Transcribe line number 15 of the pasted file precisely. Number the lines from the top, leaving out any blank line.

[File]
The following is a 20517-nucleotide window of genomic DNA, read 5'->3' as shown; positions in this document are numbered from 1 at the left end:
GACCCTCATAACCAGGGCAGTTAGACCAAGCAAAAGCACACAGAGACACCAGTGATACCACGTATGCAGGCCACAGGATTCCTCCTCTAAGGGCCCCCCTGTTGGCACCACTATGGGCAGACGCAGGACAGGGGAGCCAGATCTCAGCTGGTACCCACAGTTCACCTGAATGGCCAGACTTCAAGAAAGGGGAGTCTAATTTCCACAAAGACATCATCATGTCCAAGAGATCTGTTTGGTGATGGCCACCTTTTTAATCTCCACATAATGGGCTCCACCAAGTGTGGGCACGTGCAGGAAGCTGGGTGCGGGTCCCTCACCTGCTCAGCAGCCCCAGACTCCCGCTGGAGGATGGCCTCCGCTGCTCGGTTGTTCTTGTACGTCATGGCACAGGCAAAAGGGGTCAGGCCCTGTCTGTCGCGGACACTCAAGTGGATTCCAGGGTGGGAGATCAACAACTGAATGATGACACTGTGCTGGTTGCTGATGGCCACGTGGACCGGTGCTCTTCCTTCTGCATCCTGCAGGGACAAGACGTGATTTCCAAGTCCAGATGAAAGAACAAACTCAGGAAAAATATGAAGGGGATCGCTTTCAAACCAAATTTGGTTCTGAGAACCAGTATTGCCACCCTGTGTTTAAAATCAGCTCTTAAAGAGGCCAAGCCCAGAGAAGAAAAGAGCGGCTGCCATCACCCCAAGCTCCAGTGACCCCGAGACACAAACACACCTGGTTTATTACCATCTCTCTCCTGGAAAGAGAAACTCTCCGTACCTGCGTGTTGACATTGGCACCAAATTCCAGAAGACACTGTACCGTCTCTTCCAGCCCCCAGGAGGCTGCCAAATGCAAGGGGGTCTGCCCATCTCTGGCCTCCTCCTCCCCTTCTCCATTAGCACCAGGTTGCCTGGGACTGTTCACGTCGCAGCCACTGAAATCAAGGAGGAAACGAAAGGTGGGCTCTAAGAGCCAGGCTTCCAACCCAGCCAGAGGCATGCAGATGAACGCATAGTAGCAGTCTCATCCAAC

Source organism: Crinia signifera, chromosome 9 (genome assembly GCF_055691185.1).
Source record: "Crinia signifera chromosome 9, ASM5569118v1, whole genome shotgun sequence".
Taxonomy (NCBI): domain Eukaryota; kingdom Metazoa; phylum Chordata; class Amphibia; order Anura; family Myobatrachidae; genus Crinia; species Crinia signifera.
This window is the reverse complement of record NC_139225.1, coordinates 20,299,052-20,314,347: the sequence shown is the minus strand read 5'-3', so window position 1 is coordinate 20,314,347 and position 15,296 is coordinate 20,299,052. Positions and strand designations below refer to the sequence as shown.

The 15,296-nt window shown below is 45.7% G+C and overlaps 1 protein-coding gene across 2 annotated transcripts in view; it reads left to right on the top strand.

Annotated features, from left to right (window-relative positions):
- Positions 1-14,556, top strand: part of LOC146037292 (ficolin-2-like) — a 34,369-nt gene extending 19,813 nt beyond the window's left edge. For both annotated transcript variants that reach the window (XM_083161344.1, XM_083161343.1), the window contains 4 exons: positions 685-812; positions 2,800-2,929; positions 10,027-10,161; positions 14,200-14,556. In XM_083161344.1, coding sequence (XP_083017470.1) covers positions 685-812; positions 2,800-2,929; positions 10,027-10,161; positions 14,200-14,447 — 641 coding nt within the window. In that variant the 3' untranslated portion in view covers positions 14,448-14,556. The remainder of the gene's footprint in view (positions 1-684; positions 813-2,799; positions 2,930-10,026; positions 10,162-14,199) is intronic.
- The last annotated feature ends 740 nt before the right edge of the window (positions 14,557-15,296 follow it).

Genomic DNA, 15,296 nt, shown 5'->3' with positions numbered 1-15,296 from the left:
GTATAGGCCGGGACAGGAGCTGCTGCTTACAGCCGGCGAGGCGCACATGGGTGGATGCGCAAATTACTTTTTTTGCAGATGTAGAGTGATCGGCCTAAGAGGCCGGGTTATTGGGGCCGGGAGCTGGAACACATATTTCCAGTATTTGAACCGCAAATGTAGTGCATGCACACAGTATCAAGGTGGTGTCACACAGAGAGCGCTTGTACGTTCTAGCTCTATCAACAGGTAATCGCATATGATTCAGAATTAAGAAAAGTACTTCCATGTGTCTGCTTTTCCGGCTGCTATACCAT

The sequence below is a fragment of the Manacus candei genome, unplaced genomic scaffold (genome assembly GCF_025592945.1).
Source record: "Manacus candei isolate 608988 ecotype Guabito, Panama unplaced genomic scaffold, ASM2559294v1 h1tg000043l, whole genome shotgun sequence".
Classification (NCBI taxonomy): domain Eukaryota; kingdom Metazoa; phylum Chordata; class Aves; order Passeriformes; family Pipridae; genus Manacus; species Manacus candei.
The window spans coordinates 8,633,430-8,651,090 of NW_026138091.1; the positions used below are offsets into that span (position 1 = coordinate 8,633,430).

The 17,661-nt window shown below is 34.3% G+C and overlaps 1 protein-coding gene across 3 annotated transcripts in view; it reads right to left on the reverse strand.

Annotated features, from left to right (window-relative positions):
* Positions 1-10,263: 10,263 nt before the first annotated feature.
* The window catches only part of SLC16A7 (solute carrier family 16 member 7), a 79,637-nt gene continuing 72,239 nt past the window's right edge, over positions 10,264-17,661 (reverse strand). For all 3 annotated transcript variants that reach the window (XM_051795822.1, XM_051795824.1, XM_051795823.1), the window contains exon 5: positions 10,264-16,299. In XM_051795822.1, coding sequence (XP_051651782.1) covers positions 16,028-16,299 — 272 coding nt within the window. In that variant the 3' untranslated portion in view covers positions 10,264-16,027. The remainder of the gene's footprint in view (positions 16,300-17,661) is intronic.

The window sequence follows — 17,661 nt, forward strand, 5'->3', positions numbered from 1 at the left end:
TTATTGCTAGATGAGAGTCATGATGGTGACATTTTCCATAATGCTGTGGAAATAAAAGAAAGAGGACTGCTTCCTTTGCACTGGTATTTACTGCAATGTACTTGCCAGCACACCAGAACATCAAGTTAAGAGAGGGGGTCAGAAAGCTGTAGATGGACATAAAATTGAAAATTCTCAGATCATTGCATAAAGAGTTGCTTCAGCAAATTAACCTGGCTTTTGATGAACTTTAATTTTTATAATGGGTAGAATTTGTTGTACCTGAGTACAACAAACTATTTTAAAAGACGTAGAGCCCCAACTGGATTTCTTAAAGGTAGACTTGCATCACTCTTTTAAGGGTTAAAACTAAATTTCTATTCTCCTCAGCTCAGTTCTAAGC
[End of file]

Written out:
Classification (NCBI taxonomy): domain Eukaryota; kingdom Metazoa; phylum Chordata; class Aves; order Passeriformes; family Pipridae; genus Manacus; species Manacus candei.